A reunion of the remaining original White Rock Players’ Club members in the mid 1990s. Left to right: Phyllis Clifford

White Rock has rich panto history

Players Club originals share memories of traditions’ early years

It’s pantomime time again, and cause to reflect on the people who started this wonderful annual tradition in White Rock.

Although the leading light, Franklin Johnson, and most of the original members are no longer with us, Guy and Barbara Weston, a couple who joined the Players Club in 1948, recently shared their memories of those early years.

Guy’s family settled in White Rock in 1934, when his parents, Tom and Daisy, bought acreage at Royal and Roper to raise Angora rabbits.

When the market price of wool fell, Tom turned to fruit farming and construction work. Like many other men during the Depression, he took on anything to earn a dollar, including helping out with the local newspaper.

Soon, the family moved to a smaller property on the corner of Centre Street and Royal Avenue, where they kept a goat, chickens and bees.

“We had a lot of vegetables for sale, and mainly raspberries and strawberries which my father used to peddle around town,” Guy recalled.

Guy and his sisters, Jessie and Juana, swam with the White Rock Amateur Swim Association, of which Tom was president in 1937.

After high school, Guy travelled to New Zealand in search of work. He attended teachers college there, and married Barbara, also a teacher, in 1944. Daughter Kay was born the following year.

In 1947, they came to White Rock to meet Guy’s family, intending to return to New Zealand.

“But I got a good (teaching) job,” Guy said. “So we stayed.”

Son Richard was born in 1948.

To get involved in her new community, Barbara was persuaded to attend the reading of a play being put on by the fledgling theatre group.

“I said ‘I won’t go by myself,’ so Guy reluctantly came along. He’d never been on stage before, so it was going to be really interesting. We read, and I ended up with the female lead, and Guy with the male lead.

“Seven or eight couples made up the core of the group. That became our social life, we were in one play after another, and those people were our friends.”

Fortunately they had a built-in babysitter in the form of Guy’s mother.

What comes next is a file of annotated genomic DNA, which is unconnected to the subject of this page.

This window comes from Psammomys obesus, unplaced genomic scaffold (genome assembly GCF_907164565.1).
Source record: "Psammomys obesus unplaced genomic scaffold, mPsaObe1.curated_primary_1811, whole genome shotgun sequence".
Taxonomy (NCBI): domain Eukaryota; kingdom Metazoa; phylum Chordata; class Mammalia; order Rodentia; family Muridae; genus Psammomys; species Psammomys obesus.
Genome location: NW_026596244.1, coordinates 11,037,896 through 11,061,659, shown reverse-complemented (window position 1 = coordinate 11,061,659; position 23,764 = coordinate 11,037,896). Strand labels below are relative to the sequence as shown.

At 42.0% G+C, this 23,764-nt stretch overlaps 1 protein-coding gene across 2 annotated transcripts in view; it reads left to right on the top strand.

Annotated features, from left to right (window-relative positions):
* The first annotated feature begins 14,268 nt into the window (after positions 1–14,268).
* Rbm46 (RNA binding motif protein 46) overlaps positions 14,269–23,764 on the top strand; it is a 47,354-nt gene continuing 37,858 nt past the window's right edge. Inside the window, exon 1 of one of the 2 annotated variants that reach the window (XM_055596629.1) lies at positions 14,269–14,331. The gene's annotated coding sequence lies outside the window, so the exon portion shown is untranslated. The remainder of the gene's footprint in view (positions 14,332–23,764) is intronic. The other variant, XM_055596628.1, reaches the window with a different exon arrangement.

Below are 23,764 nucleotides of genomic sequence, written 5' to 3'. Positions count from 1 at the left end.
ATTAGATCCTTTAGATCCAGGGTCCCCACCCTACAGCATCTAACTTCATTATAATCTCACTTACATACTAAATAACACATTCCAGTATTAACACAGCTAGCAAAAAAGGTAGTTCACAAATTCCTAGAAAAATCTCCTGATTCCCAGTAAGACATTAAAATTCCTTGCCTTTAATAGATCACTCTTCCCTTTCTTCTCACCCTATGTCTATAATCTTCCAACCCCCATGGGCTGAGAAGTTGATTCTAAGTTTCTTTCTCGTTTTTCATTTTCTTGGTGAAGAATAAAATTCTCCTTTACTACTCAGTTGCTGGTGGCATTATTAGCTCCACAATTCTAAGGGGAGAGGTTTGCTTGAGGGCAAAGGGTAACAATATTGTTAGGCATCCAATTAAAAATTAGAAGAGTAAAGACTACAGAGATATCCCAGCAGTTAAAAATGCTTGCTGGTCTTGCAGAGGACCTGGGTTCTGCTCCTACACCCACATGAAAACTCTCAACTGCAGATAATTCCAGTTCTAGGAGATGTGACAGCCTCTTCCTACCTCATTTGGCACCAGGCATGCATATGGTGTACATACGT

“I had a wonderful mother-in-law,” Barbara said. “They lived across the lane from us. She knew to the minute when our rehearsals were, and she’d say, ‘Bring the children over,’ or sometimes she would stay overnight. We would never have had such a wonderful time with the Players Club if it hadn’t been for Guy’s mom.”

During the next 25 years, they performed in more than 50 plays.

Their first ‘theatre’ – a vacant storefront – shared a thin wall with the neighbouring café. A hidden door joined the backstage with the café’s phone booth.

“You’d be in a love scene and the phone would ring, and you’d be competing with a drunk explaining to his wife why he couldn’t make it home.”

One year, the pantomine included a dance number with the dancers dressed as parrots.

“Phyllis Clifford and I were in charge of making the costumes. We got two big bags of chicken feathers which we washed by hand. Then we dyed them different colours. I remember saying to Phyllis, ‘How are we going to dry them?’ As I didn’t have a dryer, we decided to go the nearby laundromat, and emptied the bag of coloured feathers into the dryer.

“We realized our mistake as soon as we turned the dryer on. When we turned the dryer off, and opened it, there were feathers everywhere, most of them stuck in those holes. So we had to climb into the dryer, and pull out as many as we could. People going by stared at us in the dryer with all these feathers! We got out as many as we could before going to rehearsal, but we often wondered what the next people to use the dryer thought.

“Anyway, we made the costumes, and they looked quite good.”

Guy’s most embarrassing moment on stage came when he was having a conversation with his leading lady who suddenly forgot her lines and stomped off the stage.

Figuring there was no use staying, he left as well.

“It was the longest third act ever,” Barbara remembered.

In 1975, they retired from the stage, but kept their hand in, ushering until just last year. Their contributions to the club were recognized with lifetime memberships.

An avid sportsman all his life, Guy excelled at swimming, badminton, and sailing. They have owned several vessels over the years.

As Barbara explained, “You get twofootitis when you’re a sailor – always want it two feet bigger.”

On one occasion, in 1972, they set out for Cloverdale with their friends, Hal and Ellen Sinclair, to buy gooseberry plants, and returned home sans gooseberries, but with an 18-foot sailboat.

Guys entire professional life as an elementary school principal was spent in the Surrey district, mainly at Sunnyside, after spending seven years as Ray Shepherd’s first principal. He retired in 1981. Barbara did substitute teaching, and specialized in speech pathology.

Although Guy, at 90, and Barbara, at 88, have lessened their activities, they enjoy an enviable degree of independence. And, by any measure, they have been blessed with a fortunate life.

The Peninsula’s best-known mother-and-son historians, Lorraine and Hugh Ellenwood, are dedicated to preserving history through the White Rock Museum & Archives. Call 604-541-2222, or email whiterockarchives@telus.net

 

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